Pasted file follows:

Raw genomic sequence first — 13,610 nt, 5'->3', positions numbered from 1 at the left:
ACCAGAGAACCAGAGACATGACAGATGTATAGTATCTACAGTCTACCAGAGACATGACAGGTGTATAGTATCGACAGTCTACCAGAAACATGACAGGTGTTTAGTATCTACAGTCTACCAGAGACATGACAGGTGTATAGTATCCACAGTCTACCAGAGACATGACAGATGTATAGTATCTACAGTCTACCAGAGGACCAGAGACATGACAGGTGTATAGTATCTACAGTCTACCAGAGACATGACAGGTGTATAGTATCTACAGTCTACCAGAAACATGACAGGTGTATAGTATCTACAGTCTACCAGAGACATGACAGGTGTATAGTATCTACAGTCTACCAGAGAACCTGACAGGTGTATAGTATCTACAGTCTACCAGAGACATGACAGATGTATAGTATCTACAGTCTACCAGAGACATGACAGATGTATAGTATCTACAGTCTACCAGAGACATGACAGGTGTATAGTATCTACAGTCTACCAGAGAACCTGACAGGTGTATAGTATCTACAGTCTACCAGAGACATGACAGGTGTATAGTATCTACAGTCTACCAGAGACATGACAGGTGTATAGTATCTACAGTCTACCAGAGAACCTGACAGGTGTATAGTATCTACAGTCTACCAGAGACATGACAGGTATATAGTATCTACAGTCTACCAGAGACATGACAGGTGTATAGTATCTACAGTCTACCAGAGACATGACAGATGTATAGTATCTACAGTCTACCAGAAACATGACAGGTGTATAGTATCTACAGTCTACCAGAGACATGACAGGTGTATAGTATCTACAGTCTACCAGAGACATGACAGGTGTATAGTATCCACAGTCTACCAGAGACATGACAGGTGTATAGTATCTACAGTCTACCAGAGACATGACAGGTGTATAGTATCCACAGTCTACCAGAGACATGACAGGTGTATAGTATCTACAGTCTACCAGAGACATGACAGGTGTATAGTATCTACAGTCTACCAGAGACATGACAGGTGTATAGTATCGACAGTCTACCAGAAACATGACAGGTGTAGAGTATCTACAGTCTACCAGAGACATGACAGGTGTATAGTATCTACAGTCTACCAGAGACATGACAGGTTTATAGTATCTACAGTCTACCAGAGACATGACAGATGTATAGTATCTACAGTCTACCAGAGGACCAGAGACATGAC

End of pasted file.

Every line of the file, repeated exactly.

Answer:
Raw genomic sequence first — 13,610 nt, 5'->3', positions numbered from 1 at the left:
ACCAGAGAACCAGAGACATGACAGATGTATAGTATCTACAGTCTACCAGAGACATGACAGGTGTATAGTATCGACAGTCTACCAGAAACATGACAGGTGTTTAGTATCTACAGTCTACCAGAGACATGACAGGTGTATAGTATCCACAGTCTACCAGAGACATGACAGATGTATAGTATCTACAGTCTACCAGAGGACCAGAGACATGACAGGTGTATAGTATCTACAGTCTACCAGAGACATGACAGGTGTATAGTATCTACAGTCTACCAGAAACATGACAGGTGTATAGTATCTACAGTCTACCAGAGACATGACAGGTGTATAGTATCTACAGTCTACCAGAGAACCTGACAGGTGTATAGTATCTACAGTCTACCAGAGACATGACAGATGTATAGTATCTACAGTCTACCAGAGACATGACAGATGTATAGTATCTACAGTCTACCAGAGACATGACAGGTGTATAGTATCTACAGTCTACCAGAGAACCTGACAGGTGTATAGTATCTACAGTCTACCAGAGACATGACAGGTGTATAGTATCTACAGTCTACCAGAGACATGACAGGTGTATAGTATCTACAGTCTACCAGAGAACCTGACAGGTGTATAGTATCTACAGTCTACCAGAGACATGACAGGTATATAGTATCTACAGTCTACCAGAGACATGACAGGTGTATAGTATCTACAGTCTACCAGAGACATGACAGATGTATAGTATCTACAGTCTACCAGAAACATGACAGGTGTATAGTATCTACAGTCTACCAGAGACATGACAGGTGTATAGTATCTACAGTCTACCAGAGACATGACAGGTGTATAGTATCCACAGTCTACCAGAGACATGACAGGTGTATAGTATCTACAGTCTACCAGAGACATGACAGGTGTATAGTATCCACAGTCTACCAGAGACATGACAGGTGTATAGTATCTACAGTCTACCAGAGACATGACAGGTGTATAGTATCTACAGTCTACCAGAGACATGACAGGTGTATAGTATCGACAGTCTACCAGAAACATGACAGGTGTAGAGTATCTACAGTCTACCAGAGACATGACAGGTGTATAGTATCTACAGTCTACCAGAGACATGACAGGTTTATAGTATCTACAGTCTACCAGAGACATGACAGATGTATAGTATCTACAGTCTACCAGAGGACCAGAGACATGAC